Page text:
The CX-5 is one of the quieter and more refined compact crossovers. There's nary a hint of wind or tire noise at highway speeds. The base 2.5-liter engine can buzz in hard acceleration, but at least it cruises quietly.

With class-leading materials, top-notch assembly and a modern and sophisticated design, the interior is decidedly more upscale than other compact crossovers. Drivers face a trio of gauges from behind a meaty steering wheel. The center stack features a small, but nicely placed display screen and simple dials for the climate control. Ancillary controls are well placed, though the engine start button is hidden to the right of the steering wheel.

Front seats are nicely bolstered and offer great long-haul comfort. Head and leg room are acceptable and outward visibility is excellent. Rear seats aren't the roomiest in the class, but offer above-average room for large adults -- provided the front seats aren't pushed all the way back. One downside is a nearly flat rear seat cushion. Entry and exit are easy through large doors and step-in height is modest.

While Mazda has upped the CX-5 technology game with a head-up display and nicely placed steering wheel controls, the infotainment system features a smallish screen and is controlled by a jog dial at the front of the center armrest. A simple touch screen would improve overall operation and open up additional space for storage.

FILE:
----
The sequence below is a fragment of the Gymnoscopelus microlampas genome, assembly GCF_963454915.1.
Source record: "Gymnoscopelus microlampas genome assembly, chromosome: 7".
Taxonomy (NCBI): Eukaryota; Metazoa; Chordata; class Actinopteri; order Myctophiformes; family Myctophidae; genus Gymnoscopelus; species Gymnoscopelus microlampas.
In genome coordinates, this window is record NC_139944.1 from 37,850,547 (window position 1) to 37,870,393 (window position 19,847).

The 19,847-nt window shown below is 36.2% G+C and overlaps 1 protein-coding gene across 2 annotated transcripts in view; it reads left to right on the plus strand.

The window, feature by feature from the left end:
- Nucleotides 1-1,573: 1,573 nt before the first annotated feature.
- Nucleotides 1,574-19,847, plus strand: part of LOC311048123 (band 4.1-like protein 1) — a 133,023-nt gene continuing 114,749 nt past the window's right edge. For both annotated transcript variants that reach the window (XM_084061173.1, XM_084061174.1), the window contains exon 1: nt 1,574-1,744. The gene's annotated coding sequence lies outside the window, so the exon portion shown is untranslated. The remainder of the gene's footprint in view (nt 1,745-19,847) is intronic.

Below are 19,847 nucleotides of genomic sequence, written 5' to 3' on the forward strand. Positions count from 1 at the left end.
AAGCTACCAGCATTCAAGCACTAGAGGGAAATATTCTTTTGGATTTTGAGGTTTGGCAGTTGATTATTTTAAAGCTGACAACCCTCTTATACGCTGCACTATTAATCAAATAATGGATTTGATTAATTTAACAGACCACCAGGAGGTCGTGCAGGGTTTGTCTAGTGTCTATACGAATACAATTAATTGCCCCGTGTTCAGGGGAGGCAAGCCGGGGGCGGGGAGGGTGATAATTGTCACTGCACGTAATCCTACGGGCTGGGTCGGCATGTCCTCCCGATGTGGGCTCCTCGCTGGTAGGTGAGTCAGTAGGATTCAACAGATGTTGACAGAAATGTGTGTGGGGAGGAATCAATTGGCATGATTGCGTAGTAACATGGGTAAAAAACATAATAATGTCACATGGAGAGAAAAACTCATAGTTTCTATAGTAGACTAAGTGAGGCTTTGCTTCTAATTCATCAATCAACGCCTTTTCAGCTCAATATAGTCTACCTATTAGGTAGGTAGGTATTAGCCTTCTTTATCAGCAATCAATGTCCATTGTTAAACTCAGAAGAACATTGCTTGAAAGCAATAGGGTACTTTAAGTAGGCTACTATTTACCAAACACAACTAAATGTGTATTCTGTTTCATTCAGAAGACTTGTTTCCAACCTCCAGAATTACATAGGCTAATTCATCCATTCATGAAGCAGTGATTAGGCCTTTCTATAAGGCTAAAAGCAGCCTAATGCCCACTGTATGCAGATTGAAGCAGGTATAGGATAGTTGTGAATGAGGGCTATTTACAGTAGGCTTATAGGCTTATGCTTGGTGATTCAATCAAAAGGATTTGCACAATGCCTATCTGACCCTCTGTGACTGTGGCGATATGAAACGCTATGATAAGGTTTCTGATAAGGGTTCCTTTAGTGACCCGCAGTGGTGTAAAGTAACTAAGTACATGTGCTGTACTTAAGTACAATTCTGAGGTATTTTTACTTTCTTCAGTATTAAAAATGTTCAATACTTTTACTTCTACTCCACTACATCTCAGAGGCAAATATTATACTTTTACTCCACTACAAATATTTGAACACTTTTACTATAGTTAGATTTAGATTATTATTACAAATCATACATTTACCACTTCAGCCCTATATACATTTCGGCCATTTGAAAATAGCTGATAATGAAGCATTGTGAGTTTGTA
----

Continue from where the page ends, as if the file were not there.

Cargo capacity is 30 cubic feet with the rear seats up and 60 cubic feet with the rear seats down. Certainly not class leading but appropriate for most uses. The hatch opens wide, but the lift over is quite high. Interior storage underwhelms with just a few open and covered cubbies throughout.

The Mazda CX-5 is a comfortable, sport-minded, compact crossover. The addition of the turbocharged engine for 2019 finally gives it the oomph to go along with its sporty looks and sophisticated suspension -- though that comes with a significant fuel economy and price penalty. If you don't mind the underwhelming base engine, the CX-5 can be affordable, fun to drive and efficient. There are so many compact crossovers, be sure to shop around and find the vehicle that best meets your needs.



Mark Bilek

Mark Bilek is the Director of Communications and Technology for the Chicago Auto Trade Association and the General Manager for DriveChicago.com. He is also responsible for developing and maintaining the Chicago Auto Show Web site.

Mark has been reviewing vehicles for two decades. Previously, he was associate publisher at Consumer Guide, where he oversaw publication of Consumer Guide Car & Truck Test, Consumer Guide's Used Car Book, and ConsumerGuide.com. He was also responsible for publication of "Collectible Automobile" and hardcover automotive titles.

In 2001 and 2002 he served as president of a Midwest Automotive Media Association. Mark has appeared on ABC TV, Fox News, and Speed Channel as an automotive consultant. Previously, he was a regular on WGN Radio's Steve & Johnnie show and now fills in for Paul Brian on the Drive Chicago radio show on WLS. Mark lives in the northwest suburbs with his wife and three sons.